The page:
In August 1998, Landstar Systems sold Poole to Schneider National and became an owner-operator business – meaning the fleet was owned by individual truckers who leased their vehicles back to Landstar, which handled the hauling operation. That year, Landstar was subsidizing the purchase of collision warning technology for their owner-operators. If the newly arranged company continued to help equip the fleet with FCW systems, it stopped bragging about it.
“Landstar was once a leader in ensuring that its fleet was equipped with life-saving collision avoidance technology. What happened?” Lucas asked. “It’s inexcusable that it’s done nothing over the last 20 years to require the operators in its fleet to implement this safety technology.”
Other companies, such as UPS, have made collision warning systems standard in their heavy truck fleet.
Where’s the Research?
There isn’t a plethora of published quantitative efficacy data, but we know this: suppliers offer them, so there is a market, and truck chassis manufacturers install them as an OEM feature, and trucking companies buy them as after-market modifications, so there is some indication of a need and an acknowledgement that they prevent crashes. The federal government – particularly NHTSA – has been issuing reports on heavy truck braking performance, forward collision warning systems, and electronic stability control (ESC) since 2004. In 2015-2016, the agency published test track research reports in support of objective test procedures to evaluate the safety applications of V2V-equipped commercial vehicles.
In 2015, the NTSB published “The Use of Forward Collision Avoidance Systems to Prevent and Mitigate Rear-End Crashes,” which examined the board’s investigations of nine rear-end heavy truck crashes within the previous three years that resulted in 28 fatalities and 90 injured people. The report also noted that in 2012, rear-end crashes resulted in 1,705 fatalities and represented almost half of all two-vehicle crashes. The NTSB’s special investigation reached 10 conclusions, among them: the slow development of performance standards and the lack of regulatory action have delayed deployment of collision avoidance technologies; and when paired with active braking and ESC, collision warning systems could significantly reduce the frequency and severity of rear-end crashes. The NTSB criticized NHTSA for failing to include high-speed crashes in existing testing scenarios and protocols in the assessment of forward collision avoidance systems in passenger vehicles. The board recommended that the agency develop performance standards and protocols to assess forward collision avoidance systems in commercial vehicles, and expand the New Car Assessment Program 5-star rating system to include the performance of such systems.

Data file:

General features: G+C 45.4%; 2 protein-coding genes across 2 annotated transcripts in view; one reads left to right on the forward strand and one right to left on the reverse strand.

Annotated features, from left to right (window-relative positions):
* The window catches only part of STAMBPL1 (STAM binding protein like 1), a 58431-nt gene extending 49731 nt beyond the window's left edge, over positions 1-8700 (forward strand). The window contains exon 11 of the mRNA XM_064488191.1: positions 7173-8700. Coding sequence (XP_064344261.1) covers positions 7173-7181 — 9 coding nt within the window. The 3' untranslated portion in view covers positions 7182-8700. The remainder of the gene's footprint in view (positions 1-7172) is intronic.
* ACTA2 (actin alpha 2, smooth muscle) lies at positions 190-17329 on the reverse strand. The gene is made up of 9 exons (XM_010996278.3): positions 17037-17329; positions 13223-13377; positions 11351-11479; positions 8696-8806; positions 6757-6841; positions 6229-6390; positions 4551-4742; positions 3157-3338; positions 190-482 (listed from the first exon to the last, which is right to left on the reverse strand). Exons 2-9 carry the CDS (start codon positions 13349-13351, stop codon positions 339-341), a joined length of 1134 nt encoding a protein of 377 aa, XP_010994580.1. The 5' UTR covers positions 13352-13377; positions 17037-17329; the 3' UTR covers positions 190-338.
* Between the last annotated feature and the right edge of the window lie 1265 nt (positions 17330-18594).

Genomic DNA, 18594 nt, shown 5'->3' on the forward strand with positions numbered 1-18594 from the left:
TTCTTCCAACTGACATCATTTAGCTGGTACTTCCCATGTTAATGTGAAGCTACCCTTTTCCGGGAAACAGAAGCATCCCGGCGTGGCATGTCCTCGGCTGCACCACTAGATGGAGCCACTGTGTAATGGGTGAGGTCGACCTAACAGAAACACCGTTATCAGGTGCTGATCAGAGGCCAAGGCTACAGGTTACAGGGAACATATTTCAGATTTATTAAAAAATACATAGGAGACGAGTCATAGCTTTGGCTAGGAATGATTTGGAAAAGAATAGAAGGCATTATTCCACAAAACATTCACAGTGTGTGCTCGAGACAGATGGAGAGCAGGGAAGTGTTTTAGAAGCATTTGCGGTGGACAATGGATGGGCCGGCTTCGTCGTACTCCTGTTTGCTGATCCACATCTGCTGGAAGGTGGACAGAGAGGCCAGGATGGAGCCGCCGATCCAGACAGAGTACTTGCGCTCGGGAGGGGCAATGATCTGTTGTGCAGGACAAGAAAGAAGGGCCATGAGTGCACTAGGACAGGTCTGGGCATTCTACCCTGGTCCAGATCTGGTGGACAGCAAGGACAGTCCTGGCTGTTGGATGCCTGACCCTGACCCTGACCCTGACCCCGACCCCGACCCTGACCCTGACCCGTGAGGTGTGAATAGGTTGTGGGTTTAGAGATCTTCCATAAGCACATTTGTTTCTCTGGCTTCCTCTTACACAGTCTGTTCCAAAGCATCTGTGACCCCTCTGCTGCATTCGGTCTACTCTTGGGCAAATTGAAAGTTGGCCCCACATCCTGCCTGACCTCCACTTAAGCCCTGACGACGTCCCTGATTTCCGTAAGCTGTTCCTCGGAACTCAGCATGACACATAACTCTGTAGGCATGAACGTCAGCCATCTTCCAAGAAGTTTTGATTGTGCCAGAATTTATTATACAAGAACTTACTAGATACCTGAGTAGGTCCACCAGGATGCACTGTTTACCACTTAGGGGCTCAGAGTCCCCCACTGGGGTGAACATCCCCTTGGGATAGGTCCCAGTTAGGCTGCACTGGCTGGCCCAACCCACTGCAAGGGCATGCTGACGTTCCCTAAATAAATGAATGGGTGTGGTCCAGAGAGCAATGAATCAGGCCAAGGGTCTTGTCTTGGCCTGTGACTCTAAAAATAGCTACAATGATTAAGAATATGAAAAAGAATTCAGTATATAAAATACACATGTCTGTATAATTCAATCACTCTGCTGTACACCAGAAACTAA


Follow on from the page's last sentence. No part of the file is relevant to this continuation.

In June 2016, NHTSA published “Field Study of Heavy-Vehicle Crash Avoidance Systems,” which sampled 6,000 Crash Avoidance System activations from over 3 million miles and 110,000 hours of naturalistic data in order to evaluate their reliability. The systems studied included automatic emergency braking, impact, stationary object and following distance alerts, and lane departure warnings. None of systems that were activated were associated with collisions, nor did companies report any rear-end collisions involving the vehicles in the study. The percentage of false AEB activation was generally low and of short duration. The study concluded that “though the systems as a whole appeared to have a safety benefit, false activations were also observed. False AEB activations were much shorter, on average, as compared to other AEB activations, but could still frustrate or annoy drivers. This balance between informing and annoying drivers must be considered when designing the sensitivity of CAS technology.” The study did not observe that these technologies led to any changes in the driving behavior. The agency recommended further study.